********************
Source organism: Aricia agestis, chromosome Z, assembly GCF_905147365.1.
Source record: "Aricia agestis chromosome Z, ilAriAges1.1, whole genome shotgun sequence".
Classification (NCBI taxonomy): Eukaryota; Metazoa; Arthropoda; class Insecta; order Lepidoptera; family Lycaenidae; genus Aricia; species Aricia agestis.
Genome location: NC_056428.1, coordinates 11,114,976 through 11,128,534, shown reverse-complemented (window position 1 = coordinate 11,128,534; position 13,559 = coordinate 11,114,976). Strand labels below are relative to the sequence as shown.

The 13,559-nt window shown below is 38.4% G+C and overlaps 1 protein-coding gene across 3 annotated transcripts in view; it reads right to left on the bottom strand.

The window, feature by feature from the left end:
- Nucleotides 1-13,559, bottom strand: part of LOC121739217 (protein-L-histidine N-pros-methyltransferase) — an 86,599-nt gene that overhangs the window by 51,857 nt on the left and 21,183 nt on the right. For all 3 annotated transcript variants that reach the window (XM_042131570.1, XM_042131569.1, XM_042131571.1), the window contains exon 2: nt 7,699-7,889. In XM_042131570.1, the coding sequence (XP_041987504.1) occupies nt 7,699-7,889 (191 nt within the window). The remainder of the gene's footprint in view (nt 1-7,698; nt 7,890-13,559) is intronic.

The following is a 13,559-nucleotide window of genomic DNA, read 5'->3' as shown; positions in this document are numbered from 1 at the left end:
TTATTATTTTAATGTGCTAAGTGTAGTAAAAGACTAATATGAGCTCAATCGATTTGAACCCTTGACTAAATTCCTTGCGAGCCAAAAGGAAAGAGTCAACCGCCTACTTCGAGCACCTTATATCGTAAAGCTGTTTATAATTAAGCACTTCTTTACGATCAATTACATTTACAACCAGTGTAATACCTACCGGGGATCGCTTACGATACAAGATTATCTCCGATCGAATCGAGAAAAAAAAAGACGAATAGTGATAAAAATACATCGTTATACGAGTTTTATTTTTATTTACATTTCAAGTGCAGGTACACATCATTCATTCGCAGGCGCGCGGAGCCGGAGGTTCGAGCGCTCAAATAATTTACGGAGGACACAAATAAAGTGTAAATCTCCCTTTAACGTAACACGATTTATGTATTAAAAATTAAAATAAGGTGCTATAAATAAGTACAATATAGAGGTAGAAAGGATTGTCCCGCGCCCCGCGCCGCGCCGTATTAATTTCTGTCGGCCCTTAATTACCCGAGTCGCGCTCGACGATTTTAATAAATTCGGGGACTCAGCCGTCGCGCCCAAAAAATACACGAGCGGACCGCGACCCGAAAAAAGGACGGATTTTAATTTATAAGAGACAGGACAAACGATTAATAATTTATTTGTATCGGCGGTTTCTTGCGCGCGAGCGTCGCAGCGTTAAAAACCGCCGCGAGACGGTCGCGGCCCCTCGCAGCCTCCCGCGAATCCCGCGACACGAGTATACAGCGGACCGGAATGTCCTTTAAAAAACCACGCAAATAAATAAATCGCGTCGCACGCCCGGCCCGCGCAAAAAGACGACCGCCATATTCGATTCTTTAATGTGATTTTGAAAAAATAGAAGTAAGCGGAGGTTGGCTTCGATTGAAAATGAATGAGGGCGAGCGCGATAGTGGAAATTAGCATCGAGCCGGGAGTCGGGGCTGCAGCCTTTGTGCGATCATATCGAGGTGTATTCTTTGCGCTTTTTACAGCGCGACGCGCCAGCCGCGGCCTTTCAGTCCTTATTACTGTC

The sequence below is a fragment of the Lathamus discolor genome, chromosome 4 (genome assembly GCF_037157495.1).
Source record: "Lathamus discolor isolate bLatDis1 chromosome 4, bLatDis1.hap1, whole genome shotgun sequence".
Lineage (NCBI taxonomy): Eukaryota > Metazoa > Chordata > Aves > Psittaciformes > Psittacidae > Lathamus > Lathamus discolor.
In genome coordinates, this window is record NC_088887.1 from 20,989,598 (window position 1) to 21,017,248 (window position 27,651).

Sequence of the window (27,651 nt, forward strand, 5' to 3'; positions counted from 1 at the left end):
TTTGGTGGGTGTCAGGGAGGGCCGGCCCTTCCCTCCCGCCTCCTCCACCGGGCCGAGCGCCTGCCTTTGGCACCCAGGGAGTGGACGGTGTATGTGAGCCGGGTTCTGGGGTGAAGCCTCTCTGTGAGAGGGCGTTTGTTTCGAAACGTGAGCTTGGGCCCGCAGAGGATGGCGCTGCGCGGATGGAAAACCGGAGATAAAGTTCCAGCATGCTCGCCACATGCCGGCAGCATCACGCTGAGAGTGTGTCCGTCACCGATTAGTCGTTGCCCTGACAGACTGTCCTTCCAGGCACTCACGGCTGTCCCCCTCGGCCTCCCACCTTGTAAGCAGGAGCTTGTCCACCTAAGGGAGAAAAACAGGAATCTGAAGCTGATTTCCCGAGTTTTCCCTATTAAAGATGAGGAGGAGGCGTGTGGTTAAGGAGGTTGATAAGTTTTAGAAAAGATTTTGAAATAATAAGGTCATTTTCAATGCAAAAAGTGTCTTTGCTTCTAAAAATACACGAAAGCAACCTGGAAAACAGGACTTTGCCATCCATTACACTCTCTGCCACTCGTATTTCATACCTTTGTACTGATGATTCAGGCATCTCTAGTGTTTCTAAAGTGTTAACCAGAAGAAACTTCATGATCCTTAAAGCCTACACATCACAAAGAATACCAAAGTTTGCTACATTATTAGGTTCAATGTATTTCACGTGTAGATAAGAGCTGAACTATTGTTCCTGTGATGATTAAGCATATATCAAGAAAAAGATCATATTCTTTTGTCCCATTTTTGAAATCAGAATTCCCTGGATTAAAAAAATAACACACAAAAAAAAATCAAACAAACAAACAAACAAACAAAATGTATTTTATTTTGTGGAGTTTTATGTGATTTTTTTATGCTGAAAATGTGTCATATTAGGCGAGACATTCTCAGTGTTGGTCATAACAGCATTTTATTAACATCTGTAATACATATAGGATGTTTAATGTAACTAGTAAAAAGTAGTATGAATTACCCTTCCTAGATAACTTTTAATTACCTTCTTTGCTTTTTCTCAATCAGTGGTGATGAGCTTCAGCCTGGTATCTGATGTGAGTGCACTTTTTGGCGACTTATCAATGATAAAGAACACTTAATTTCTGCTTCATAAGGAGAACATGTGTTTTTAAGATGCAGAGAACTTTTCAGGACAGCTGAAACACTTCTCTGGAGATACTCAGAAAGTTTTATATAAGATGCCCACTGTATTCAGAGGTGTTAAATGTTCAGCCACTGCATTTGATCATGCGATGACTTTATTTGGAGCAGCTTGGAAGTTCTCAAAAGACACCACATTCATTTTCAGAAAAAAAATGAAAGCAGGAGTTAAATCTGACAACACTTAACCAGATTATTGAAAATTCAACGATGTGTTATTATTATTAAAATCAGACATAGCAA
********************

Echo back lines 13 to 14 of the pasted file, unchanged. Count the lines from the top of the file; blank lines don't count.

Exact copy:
In genome coordinates, this window is record NC_088887.1 from 20,989,598 (window position 1) to 21,017,248 (window position 27,651).

Sequence of the window (27,651 nt, forward strand, 5' to 3'; positions counted from 1 at the left end):